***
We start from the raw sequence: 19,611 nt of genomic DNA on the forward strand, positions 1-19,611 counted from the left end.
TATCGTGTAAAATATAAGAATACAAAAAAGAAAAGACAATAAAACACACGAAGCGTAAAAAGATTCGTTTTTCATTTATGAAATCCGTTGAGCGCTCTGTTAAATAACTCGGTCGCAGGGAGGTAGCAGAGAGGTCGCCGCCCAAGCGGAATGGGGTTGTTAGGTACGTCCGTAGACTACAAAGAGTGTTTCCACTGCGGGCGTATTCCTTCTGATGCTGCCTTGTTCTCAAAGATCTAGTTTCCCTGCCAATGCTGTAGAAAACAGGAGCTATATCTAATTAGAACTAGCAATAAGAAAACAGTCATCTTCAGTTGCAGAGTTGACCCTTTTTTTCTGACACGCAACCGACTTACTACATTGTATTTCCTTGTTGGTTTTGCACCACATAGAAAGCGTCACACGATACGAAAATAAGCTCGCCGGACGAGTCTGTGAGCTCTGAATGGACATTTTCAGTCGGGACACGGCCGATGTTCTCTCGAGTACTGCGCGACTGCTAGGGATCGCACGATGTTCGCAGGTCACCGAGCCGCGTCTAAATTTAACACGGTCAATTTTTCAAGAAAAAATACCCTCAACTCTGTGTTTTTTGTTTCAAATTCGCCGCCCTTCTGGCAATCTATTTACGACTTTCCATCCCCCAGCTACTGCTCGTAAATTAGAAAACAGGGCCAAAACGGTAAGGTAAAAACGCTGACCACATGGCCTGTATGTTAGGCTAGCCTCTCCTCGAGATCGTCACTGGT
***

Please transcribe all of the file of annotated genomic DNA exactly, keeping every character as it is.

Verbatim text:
We start from the raw sequence: 19,611 nt of genomic DNA on the forward strand, positions 1-19,611 counted from the left end.
TATCGTGTAAAATATAAGAATACAAAAAAGAAAAGACAATAAAACACACGAAGCGTAAAAAGATTCGTTTTTCATTTATGAAATCCGTTGAGCGCTCTGTTAAATAACTCGGTCGCAGGGAGGTAGCAGAGAGGTCGCCGCCCAAGCGGAATGGGGTTGTTAGGTACGTCCGTAGACTACAAAGAGTGTTTCCACTGCGGGCGTATTCCTTCTGATGCTGCCTTGTTCTCAAAGATCTAGTTTCCCTGCCAATGCTGTAGAAAACAGGAGCTATATCTAATTAGAACTAGCAATAAGAAAACAGTCATCTTCAGTTGCAGAGTTGACCCTTTTTTTCTGACACGCAACCGACTTACTACATTGTATTTCCTTGTTGGTTTTGCACCACATAGAAAGCGTCACACGATACGAAAATAAGCTCGCCGGACGAGTCTGTGAGCTCTGAATGGACATTTTCAGTCGGGACACGGCCGATGTTCTCTCGAGTACTGCGCGACTGCTAGGGATCGCACGATGTTCGCAGGTCACCGAGCCGCGTCTAAATTTAACACGGTCAATTTTTCAAGAAAAAATACCCTCAACTCTGTGTTTTTTGTTTCAAATTCGCCGCCCTTCTGGCAATCTATTTACGACTTTCCATCCCCCAGCTACTGCTCGTAAATTAGAAAACAGGGCCAAAACGGTAAGGTAAAAACGCTGACCACATGGCCTGTATGTTAGGCTAGCCTCTCCTCGAGATCGTCACTGGT